fest12-block-_2JR4578-lo-cash-cowboysThey really broke a lot of ground with their first album (the six-song Anything Like Me, released in 2010). But I felt like they were so far ahead of what everybody was doing at that moment in time, three or four years ago, that they were going to struggle in radio. They were going to have a hard time getting people to wrap around it. As all that happens, you try to fit in. You try to make people happy. You try to do the right song. And I just kept saying, “You’ve got to do what you guys do. You’ve got to take the longer road and just keep going.”

I know that’s so cliché, but most people don’t get to hear that. They can’t understand why somebody isn’t just coming in and going, “Hey, you sing great, man! You need to be famous.” A lot of people get disillusioned really quickly out here. But you’ve got to stay.

When I came to town, I moved out here from L.A. with success under my belt. But it took eight years to figure out what I was doing. I was the same way. I wanted to give up … but I couldn’t. I knew I had to get my music out there.

When they got the song cut by Keith Urban (“You Gonna Fly”), it was at the worst time of their first record deal. They just weren’t given the support they needed, the love they needed. But we just kept writing songs. They started venturing out and I started hooking them up with people I thought would fit what they were doing as co-writers. When they got that song cut, and when that song started going up the charts, I gotta tell you, as a sort of mentor/friend/producer/whatever, I was so excited to see that transition and that credibility start to come to them. They were getting it before as musicians; they just weren’t getting the credibility around town. Then that song took off with a major artist. Then maybe six months later, Tim McGraw cut one of their songs (“Truck Yeah”) and your start seeing that slow boil: The songs are getting really good. And once that confidence starts coming into your music, then you start going, “Whoa, I’m never going to do anything else, because I know I can do this now.” It’s a neat transition to watch, but so many people just want to look for a quick fix.

When people work with me, they always think, “Jeffrey is gonna get us with this guy or that guy.” It’s like a puppy dog just wanting to get the bone; they’re jumping around and barking, they want to get it so bad.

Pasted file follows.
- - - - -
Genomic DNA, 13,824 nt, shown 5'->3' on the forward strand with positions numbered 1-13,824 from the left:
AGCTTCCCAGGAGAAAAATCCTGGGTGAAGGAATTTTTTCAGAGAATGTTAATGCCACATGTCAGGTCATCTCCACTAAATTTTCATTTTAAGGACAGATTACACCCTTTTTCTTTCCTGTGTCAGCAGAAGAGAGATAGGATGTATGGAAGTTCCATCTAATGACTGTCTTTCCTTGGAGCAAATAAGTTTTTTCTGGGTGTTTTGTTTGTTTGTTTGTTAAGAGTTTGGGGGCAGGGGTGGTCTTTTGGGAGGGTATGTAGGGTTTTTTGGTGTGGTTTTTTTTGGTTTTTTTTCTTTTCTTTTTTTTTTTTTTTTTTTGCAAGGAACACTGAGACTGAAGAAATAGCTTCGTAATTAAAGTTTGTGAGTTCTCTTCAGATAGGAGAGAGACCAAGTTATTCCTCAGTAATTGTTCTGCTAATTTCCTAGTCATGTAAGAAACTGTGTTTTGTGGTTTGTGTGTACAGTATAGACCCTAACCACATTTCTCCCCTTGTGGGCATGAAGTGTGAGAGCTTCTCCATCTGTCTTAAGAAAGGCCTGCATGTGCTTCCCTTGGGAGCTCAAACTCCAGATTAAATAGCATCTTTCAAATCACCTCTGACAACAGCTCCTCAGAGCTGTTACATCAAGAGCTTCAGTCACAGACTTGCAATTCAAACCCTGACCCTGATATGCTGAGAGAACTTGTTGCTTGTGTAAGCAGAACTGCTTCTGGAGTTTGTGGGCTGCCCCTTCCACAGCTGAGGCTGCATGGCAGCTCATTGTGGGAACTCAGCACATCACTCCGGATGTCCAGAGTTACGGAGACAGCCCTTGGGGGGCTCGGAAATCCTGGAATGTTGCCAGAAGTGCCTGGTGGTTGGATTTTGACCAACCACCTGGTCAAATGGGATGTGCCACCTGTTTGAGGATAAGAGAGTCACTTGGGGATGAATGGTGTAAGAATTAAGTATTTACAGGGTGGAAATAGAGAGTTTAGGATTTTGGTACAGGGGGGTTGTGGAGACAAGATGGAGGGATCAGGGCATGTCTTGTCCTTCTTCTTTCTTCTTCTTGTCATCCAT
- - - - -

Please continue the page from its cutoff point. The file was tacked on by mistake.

But I’m like, “No, I’m going to sit you down and make you work. First, you’ve got to work. You’ve got a great show! You don’t have to worry about your live show.” Most artists have to spend two or three years trying to figure out how to translate their stuff onstage. A lot of them don’t have that it factor.

I always tell these guys, “You guys are going to be great songwriters. So whatever happens to you on the other end of this thing – and I know you want that ride, you want the fame and the big thing – remember, it all starts with the song. It all ends with the song. If it’s good, you’ll rise. And if you don’t pay attention to it, whether you’re writing it or you’re going out and looking for it from other writers around town. … That’s how Tim McGraw and Kenny Chesney have kept going. They don’t write all their songs. They hardly write any of them! But they’ve always kept ahead of the game.

I just keep instilling that little stuff. When those moments come up – and they still do, when things go kind of sour and they’re wondering, “Man, what are we gonna do? We’re working so hard” – well, work a little harder [laughs]. Preston and Chris work harder than anybody I know. They’re just relentless. Once they really get the music part of it wrapped into their heads, like what they’re singing about, there’s going to be an audience that will relate to those songs.

The key words here are “one more day.” It’s almost like the 12-step approach.

Exactly – refining what you do. At some point, someone is going to go, “Hey, what is that?” Someone is going to turn their head. Then ten more people …

CMA members can learn more about LoCash Cowboys in the April/May 2013 issue of CMA Close Up.

Check out the LoCash Cowboys’ “C.O.U.N.T.R.Y.” video on YouTube:

Here is the video for “Keep In Mind”:

  • Cathy Dilutis

    What a great article! I’m a huge fan of these guys and for the life of me just can’t understand why they are not Huge themselves .. they are so entertaining and walk circles around some of the other talent out there. Jeffrey Steele has always been a favorite of mine and what an Icon to have him as their mentor/producer.